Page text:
Tame your computer – clever topping and tailing

16 Jul

Today’s tip is inspired by Phil, the Manager Director at Cambridge Print Solutions, the company which has been printing my course handouts for donkey’s years. (I highly recommend Cambridge Print Solutions. I have been using them to print my training manuals since August 2006 and they have always delivered on time, occasionally at short notice – with a smile and a chat.  And no, I’m not getting commission for this recommendation.)

The most common question they apparently get is about different headers and footers on the left and right side of booklets. As you know, the headers and footers in Word are normally the same on each page. But it is really simple to specify that odd-numbered pages have a different header and footer from even-numbered pages.

Here’s how:

  1. Double-click anywhere in the header or footer area of an odd page (1, 3, 5 etc.).
  2. Select the Different Odd & Even Pages check box in the Options group.
  3. In the Header & Footer group click on the Header or Footer button.
  4. Select the preferred style from the dropdown list (some are specifically for odd or even page layouts) or click on Edit Header or Edit Footer and type your own.
  5. Click on the Next button in the Navigation group.
  6. Select the preferred style from the dropdown list or type your own as described in step 4.
  7. Double-click anywhere in the body of your document or click on the Close Header and Footer button.

There are a lot of other clever things you can do with headers and footers such as numbering on pages in landscape orientation, but you’ll need to work with section breaks for that.  More about that some other time.

Related tips
Add the file name and path to the header or footer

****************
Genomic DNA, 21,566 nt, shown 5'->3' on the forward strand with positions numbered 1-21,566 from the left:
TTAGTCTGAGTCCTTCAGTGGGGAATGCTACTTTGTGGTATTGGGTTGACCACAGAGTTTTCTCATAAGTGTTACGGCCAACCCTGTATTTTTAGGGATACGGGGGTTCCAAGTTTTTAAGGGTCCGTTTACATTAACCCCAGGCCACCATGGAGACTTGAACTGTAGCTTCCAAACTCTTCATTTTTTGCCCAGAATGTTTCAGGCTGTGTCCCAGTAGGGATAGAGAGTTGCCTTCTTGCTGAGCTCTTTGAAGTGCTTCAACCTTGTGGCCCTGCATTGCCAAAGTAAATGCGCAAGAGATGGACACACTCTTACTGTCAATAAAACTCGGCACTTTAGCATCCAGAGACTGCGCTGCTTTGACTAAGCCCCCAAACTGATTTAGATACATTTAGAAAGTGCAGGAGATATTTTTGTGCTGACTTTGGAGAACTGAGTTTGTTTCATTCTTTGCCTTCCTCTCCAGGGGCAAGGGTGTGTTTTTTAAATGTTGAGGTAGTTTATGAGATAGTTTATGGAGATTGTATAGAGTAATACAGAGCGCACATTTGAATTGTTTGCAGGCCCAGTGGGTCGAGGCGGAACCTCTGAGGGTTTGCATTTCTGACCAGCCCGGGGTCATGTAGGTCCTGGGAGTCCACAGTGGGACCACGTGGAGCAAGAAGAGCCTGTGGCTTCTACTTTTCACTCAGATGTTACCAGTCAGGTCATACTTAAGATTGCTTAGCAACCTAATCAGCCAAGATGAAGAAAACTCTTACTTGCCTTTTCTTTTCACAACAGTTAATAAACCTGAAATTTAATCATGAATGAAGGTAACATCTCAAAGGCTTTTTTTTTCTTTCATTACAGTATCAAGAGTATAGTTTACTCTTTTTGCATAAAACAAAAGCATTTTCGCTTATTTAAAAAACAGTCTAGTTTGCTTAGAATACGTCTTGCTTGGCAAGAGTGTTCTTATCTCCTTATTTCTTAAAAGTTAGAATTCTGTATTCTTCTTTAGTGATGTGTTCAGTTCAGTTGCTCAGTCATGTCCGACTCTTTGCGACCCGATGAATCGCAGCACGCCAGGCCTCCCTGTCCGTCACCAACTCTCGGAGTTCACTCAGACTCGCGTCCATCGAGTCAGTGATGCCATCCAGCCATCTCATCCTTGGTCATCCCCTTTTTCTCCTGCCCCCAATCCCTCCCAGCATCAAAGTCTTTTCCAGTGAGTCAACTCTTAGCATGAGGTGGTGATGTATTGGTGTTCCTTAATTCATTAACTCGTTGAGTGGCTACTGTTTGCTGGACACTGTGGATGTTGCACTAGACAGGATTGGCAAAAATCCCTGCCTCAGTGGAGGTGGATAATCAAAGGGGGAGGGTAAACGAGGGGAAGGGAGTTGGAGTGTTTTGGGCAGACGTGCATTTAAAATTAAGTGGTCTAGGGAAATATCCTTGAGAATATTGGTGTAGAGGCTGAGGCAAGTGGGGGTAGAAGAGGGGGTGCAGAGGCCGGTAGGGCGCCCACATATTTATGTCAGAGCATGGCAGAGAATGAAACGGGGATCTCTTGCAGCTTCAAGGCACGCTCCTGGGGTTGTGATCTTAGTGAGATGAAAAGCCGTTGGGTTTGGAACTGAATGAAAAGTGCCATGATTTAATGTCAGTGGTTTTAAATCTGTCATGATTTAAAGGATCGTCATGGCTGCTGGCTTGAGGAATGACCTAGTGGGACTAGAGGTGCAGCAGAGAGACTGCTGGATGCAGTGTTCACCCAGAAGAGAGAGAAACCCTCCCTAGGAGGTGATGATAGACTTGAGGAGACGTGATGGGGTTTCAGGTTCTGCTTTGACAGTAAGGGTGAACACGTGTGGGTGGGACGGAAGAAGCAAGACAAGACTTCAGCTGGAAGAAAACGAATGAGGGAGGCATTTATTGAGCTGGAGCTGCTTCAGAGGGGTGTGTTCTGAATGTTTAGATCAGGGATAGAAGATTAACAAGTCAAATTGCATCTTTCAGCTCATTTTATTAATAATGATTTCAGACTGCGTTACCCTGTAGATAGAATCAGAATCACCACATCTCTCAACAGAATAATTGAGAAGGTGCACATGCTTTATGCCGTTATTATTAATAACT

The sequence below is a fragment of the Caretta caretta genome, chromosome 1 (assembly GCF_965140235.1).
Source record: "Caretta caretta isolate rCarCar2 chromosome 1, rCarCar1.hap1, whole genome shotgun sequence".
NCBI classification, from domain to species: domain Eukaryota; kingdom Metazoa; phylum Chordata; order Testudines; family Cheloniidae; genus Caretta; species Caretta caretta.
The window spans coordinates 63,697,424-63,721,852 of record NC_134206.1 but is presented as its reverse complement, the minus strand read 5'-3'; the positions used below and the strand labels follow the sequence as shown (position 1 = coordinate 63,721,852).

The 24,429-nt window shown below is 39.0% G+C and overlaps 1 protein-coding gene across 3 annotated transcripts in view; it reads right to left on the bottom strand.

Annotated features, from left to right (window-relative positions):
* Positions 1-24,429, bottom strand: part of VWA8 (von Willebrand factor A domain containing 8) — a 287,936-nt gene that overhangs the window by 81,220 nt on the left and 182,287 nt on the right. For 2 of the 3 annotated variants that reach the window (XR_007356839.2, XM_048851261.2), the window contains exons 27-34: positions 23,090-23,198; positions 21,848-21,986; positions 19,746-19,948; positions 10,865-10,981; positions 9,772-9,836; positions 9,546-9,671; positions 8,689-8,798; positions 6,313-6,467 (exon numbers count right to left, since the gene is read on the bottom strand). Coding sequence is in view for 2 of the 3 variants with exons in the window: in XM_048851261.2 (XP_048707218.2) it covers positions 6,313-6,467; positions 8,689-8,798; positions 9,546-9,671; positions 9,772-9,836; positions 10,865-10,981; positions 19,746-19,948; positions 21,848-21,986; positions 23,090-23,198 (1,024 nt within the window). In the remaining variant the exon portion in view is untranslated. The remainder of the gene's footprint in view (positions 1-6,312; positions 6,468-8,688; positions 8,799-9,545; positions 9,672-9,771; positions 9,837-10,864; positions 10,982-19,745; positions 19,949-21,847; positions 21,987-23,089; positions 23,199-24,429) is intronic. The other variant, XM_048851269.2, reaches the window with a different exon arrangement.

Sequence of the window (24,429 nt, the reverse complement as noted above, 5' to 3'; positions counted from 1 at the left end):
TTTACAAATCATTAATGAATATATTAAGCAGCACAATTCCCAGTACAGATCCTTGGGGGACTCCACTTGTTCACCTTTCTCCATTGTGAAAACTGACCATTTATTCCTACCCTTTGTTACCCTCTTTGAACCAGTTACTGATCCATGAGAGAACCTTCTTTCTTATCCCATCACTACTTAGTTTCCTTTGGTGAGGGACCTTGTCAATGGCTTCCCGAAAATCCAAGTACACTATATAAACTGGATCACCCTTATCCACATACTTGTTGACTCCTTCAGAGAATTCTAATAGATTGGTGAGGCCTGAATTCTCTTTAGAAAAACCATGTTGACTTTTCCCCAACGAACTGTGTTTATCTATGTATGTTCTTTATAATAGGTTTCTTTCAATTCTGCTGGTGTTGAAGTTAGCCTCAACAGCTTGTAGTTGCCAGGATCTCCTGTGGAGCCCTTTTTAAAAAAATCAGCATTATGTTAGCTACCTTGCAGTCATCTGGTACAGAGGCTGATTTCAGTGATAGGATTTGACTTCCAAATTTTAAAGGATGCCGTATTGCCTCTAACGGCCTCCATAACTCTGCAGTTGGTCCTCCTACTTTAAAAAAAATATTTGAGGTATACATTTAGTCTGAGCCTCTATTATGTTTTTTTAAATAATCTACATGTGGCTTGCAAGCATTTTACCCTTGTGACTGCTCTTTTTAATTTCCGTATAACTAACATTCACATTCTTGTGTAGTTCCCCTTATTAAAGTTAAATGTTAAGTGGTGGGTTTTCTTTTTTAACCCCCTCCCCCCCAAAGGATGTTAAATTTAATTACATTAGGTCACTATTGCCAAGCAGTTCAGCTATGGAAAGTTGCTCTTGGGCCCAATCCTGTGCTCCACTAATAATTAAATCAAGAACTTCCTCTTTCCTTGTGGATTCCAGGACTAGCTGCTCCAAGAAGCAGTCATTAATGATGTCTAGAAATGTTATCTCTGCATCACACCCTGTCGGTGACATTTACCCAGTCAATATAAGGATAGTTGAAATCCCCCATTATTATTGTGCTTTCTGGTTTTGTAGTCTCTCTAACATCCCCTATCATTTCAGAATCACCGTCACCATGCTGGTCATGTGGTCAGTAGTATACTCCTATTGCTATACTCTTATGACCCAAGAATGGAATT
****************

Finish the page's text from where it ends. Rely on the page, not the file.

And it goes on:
Temporarily hide page breaks, headers and footers

Tame your computer – avoid email overload

9 Jul

With the holiday season upon us, I felt it was a good idea to dust off the tip on how to prevent email overload upon your return from holiday …

Doesn’t it sound tempting to set up a rule that will send all your email received during your time off straight into your bin? Far-fetched? The German company Daimler encouraged setting up the following automatic reply:

I am on vacation. I cannot read your email. Your email is being deleted. Please contact Hans or Monika if it’s really important, or resend the email after I’m back in the office. Danke Schoen.

(See http://www.bbc.co.uk/news/magazine-28786117 if you want to read more about this novel idea.)
As it probably isn’t very likely that you’ll be able to get away with this where you work, herewith five top tips to prevent email overload upon your return:

  1. Switch on your Out of Office message a day early, so you can clear out your inbox before you leave.
    1. Click the File tab.
    2. Click Automatic Replies.
  1. Forward your mail to a colleague.
    1. Click the File tab.
    2. Click Automatic Replies.
    3. Click Rules, and then click Add Rule.
    4. Tick the Forward check box and enter the name of your colleague who has agreed to keep an eye on your email in your absence.
    5. If necessary, click on the Check Names button.
    6. Consider clicking the Delete check box. (You can always rummage through your recycle bin upon your return.)
    7. Click OK three times.
  1. Automatically move messages where your name is in the Cc box to a folder named when I have time to read this.
    1. Right-click any of your messages.
    2. Select RulesCreate Rule.
    3. Click on Advanced Options.
    4. Tick where my name is in the Cc box (11th from the top).
    5. Click Next.
    6. Tick the first check box (move it to the specified folder).
    7. In the Step 2 box, click on the underlined specified link.
    8. Click on the when I have time to read this folder you created earlier or click on New to create a folder “on the fly”.
    9. Click OK.